It sure looks fun, and who doesn’t want to fly through the air? Trampolines have an irresistible pull on many children; and often Maryland parents buy them because they don’t think they’re that dangerous and, besides, it will keep the kids occupied. Very often trampolines are dangerous and can result in injured kids’ needing emergency surgeries.

  • A nine-year-old was seriously injured at a trampoline park in Hagerstown in March, reports the Herald Mail. The child was flown from the site to Children’s National Medical Center in Washington, D.C.
  • A 3-year-old Florida boy was put in a cast from the waist down in July after suffering an injury at a trampoline park in Tampa, according to the Associated Press. The park promoted trampoline use by toddlers, though medical experts say that users shouldn’t be that young. The child broke his thigh bone, which may have been caused by repetitive pressure from jumping on the trampoline. The cast is expected to be on for six weeks.
  • Older kids can get hurt, too. An 18-year-old Florida resident suffered a broken neck after playing dodge ball at a trampoline park in December. He was transported to a Pensacola hospital where it was found two of his vertebrae were fractured but his spinal cord wasn’t severed, reports the Northwest Florida Daily News. After the accident, the teen was paralyzed from the chest down. His condition may or may not improve over time.

A study by the Indiana University School of Medicine released in 2014 states that, from 2002 to 2011, home trampoline accidents resulted in almost 289,000 visits to emergency rooms for broken bones. If all injuries are considered, those visits increase to more than a million, reports USA Today. The study was published in the Journal of Pediatric Orthopaedics.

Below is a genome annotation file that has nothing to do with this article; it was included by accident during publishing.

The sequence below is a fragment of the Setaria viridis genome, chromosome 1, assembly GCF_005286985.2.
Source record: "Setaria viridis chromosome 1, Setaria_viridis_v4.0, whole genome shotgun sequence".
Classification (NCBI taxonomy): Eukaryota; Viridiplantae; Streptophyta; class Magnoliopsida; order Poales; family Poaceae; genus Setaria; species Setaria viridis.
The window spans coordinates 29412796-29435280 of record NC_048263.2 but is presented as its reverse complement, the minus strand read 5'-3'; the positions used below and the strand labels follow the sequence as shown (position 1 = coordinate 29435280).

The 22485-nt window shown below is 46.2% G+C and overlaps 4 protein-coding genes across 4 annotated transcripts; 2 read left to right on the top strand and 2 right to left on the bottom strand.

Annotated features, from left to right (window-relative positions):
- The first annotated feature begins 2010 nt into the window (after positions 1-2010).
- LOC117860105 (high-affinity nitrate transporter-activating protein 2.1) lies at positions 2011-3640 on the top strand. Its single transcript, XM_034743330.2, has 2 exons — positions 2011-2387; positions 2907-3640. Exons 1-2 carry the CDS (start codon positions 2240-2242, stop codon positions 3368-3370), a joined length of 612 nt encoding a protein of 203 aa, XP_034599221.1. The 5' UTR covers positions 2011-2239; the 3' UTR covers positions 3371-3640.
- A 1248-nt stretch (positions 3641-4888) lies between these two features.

“We are inundated with injuries,” Dr. Randall T. Loder, chair of orthopaedic surgery at the Indiana University School of Medicine and the study’s lead author, told the newspaper. His study estimates that, over a period of ten years, trampoline use caused an estimated 288,876 fractures, at a cost of more than $400 million. The study estimates that the total number of trampoline injuries resulted in more than $1 billion in emergency room visits. Loder’s study used data from a hundred hospitals nationwide.

Trampoline-related injuries peaked in 2004 with about 110,000, and the number slowly declined to an estimated 80,000 injuries in 2011. One reason may be the increased use of safety enclosures, nets that prevent users from falling off the trampolines.

Loder says the most common trampoline-related injury is an elbow fracture, which may require immediate surgery. Knee fractures that require surgery also are common. According to the study, the average age for those with trampoline injuries was nine. For those with injuries to the spine, head, ribs and sternum (about 4% of the injuries), their average age was almost 17, possibly because they are bigger and can jump harder.

The study looked only at backyard trampolines and did not include trampoline parks. Almost all of the fractures, 95%, happened at the injured person’s home.

The American Academy of Pediatrics recommends against having a backyard trampoline. Your homeowners insurance policy may prohibit them or exclude coverage for trampoline injuries.

If your child has been injured because of using a trampoline, Maryland child injury lawyer Steven H. Heisler understands how devastating any accident can be for a child to experience and wants to help Maryland families obtain the compensation their child needs to recover. Interested in more information on whether you have a valid personal injury claim? Contact Baltimore attorney Steven H. Heisler today for a free case consultation at 1-410-625-4878, or use our online contact form.

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